Alterations in myofilament properties in a rabbit coronary artery ligation model of left ventricular dysfunction

Wilson, Gayle (1998) Alterations in myofilament properties in a rabbit coronary artery ligation model of left ventricular dysfunction. PhD thesis, University of Glasgow.

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The work reported in this thesis examines alterations in the properties of the myofilaments in a rabbit coronary artery ligation model of heart failure. Heart failure is characterised by abnormalities of myocardial systolic and diastolic function. While much research in this field focuses on alterations in Ca+2 handling by the sarcoplasmic reticulum, fewer studies have purely examined alterations in the properties of the myofilaments, particularly so in this model of heart failure. This particular model has clinical relevance in that it produces a well defined region of infarcted tissue which induces ventricular remodelling in a similar way to that seen after infarction in the human. Treatment of ventricular trabeculae with the non-ionic detergent Triton X-100, results in the complete disruption of surface and intracellular membrane diffusion barriers, but leaves the myofilaments functionally intact. After this chemical 'skinning', the bathing solution essentially becomes an extension of the intracellular environment. Therefore, chemical interventions that produce an alteration in the mechanical activity of the preparation can be directly attributed to an effect on the myofilaments. The technique of applying small sinusoidal length changes to chemically-skinned trabeculae is ideal for examining both resting and dynamic properties of the myocardium as it allows both mechanical and chemical perturbations to be applied and studied simultaneously. Chapter 3 reports upon the alterations in the contractile activity of the myofilaments found in this model of heart failure using the technique of sinusoidal analysis. The results presented show that there is a significant decrease in the intrinsic cycling rate of the crossbridges (as indicated by a reduction in fmin, the frequency at which dynamic stiffness is lowest), without a decrease in maximal force generation or Ca+2-sensitivity of the muscle. Chapter 4 reports the alterations in the maximal work and power generating capacity of the myocardium found to be associated with heart failure using the sinusoidal analysis method. Chapter 5 reports the alterations in the relaxation properties of the myocardium in this model of heart failure using an 'EGTA'-jump protocol. Chapter 6 investigates the effects of the hypochlorite anion, a reactive oxygen species, on the mechanical functioning of the myocardium. The reason for investigating the effects of this compound is that increased oxidative stress is one detrimental factor to which the myocardium is subjected during the progression of heart failure. The oxidative stress results from an increase in the production of oxygen-derived free radicals and reactive oxygen species and/or a decrease in the antioxidant capacity of the myocardium. All the parameters mentioned so far were re-examined in tissues acutely exposed to the hypochlorite anion. The results show that exposure to the hypochlorite anion significantly reduced maximum Ca+2-activated force, fmin, positive and negative work/power generation and the relaxation rate of both sham and ligated trabeculae, whereas myocardial resting and dynamic stiffness was increased. The contractile proteins of the sham animals demonstrated an increased susceptibility to oxidant damage for all of these parameters just described. The relationship between the frequency of maximum positive and negative work/power generation and fmin was unchanged after hypochlorite anion exposure, though the frequencies at which all of these parameters were observed occurred at a lower frequency than pre-exposure. On examination of the results presented in Chapter 6 for the control animals, with the exception of a decrease in maximal force generation, the alterations in mechanical functioning that occur after free radical exposure closely resemble the changes seen in the mechanical functioning between sham and ligated animals described in the three preceding results chapters. The results presented in this chapter are consistent with the idea that pre-exposure to this reactive oxygen species has occurred in the intact myocardium in vivo in the ligated animals used in this study. (Abstract shortened by ProQuest.).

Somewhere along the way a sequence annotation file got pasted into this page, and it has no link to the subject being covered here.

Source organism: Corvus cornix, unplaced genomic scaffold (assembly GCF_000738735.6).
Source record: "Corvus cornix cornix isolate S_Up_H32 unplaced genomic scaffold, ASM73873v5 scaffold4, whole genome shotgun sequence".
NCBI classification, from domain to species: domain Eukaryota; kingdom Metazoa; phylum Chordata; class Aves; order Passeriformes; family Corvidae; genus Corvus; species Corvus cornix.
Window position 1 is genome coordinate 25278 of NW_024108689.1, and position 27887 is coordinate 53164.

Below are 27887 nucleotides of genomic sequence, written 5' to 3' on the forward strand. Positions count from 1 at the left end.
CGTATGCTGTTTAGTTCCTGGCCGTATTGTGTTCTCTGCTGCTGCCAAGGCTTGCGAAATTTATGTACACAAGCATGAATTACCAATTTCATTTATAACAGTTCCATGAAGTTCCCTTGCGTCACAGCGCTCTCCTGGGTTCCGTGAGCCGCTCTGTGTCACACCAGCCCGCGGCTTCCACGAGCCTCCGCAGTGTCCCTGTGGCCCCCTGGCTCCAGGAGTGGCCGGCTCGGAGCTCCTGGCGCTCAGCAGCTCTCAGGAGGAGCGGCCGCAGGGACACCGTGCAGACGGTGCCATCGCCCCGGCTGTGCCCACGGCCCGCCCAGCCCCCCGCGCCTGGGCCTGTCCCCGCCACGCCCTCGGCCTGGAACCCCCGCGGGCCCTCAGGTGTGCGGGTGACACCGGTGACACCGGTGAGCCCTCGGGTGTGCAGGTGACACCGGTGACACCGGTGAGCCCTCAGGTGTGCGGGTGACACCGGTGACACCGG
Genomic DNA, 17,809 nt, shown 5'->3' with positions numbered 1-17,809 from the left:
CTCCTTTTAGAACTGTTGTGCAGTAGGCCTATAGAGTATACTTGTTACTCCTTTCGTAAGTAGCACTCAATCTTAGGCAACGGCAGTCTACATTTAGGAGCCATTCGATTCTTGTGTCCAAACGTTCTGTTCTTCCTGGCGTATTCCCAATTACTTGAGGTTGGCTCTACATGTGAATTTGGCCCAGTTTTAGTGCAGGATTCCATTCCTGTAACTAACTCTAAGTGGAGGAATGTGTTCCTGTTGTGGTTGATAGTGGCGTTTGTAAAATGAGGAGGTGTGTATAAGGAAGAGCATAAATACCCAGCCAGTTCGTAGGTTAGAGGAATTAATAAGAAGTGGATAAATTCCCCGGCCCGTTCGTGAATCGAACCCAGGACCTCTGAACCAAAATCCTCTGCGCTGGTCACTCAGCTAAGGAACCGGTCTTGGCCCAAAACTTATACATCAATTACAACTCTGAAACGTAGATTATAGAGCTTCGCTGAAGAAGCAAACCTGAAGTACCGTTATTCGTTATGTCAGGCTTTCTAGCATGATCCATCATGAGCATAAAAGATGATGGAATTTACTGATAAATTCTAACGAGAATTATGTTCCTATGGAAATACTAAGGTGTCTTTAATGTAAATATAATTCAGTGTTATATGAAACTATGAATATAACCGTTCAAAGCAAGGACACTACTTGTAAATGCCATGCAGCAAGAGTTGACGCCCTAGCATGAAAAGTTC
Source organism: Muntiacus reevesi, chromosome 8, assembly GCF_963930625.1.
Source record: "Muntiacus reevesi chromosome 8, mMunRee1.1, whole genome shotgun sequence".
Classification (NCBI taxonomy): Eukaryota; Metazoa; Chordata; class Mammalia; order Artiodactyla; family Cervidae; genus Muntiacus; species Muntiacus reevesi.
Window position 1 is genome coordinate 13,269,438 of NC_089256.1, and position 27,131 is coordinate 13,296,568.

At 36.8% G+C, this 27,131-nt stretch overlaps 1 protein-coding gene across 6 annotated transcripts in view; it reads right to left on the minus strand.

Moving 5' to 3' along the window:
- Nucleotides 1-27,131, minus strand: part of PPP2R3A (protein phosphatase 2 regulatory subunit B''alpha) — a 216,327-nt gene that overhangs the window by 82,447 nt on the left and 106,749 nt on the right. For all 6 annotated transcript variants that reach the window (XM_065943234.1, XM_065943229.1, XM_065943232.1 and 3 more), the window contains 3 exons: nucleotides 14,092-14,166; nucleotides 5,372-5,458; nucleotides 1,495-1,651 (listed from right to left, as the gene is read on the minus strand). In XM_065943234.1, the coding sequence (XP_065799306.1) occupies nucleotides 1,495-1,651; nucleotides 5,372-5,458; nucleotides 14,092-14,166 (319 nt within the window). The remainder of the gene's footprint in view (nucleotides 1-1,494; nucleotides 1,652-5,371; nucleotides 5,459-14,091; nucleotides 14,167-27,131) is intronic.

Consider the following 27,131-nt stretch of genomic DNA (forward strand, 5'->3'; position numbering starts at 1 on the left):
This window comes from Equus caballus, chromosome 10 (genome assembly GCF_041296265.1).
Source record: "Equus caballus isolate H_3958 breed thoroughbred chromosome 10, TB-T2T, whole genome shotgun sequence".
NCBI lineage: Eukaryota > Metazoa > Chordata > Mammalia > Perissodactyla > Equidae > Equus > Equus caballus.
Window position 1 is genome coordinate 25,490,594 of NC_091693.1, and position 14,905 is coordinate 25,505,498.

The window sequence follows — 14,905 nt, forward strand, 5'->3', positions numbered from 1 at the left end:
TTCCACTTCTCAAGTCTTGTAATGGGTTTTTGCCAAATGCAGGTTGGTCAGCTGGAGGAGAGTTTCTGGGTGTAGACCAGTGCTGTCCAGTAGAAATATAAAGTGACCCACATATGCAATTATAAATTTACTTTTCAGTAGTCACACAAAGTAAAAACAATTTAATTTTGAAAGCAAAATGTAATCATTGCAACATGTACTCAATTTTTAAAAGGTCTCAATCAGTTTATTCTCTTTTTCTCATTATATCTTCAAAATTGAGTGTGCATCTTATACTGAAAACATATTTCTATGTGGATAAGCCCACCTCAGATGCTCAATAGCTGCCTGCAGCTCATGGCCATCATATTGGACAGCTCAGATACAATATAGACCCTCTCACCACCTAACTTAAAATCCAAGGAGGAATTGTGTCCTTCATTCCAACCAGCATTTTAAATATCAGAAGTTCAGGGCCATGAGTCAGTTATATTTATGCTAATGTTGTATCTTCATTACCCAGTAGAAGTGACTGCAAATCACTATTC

Item Type: Thesis (PhD)
Qualification Level: Doctoral
Keywords: Physiology.
Subjects: Q Science > QP Physiology
Colleges/Schools: College of Medical Veterinary and Life Sciences
Supervisor's Name: Miller, Dr. David
Date of Award: 1998
Depositing User: Enlighten Team
Unique ID: glathesis:1998-71315
Copyright: Copyright of this thesis is held by the author.
Date Deposited: 10 May 2019 10:49
Last Modified: 17 Oct 2022 15:35
Thesis DOI: 10.5525/gla.thesis.71315

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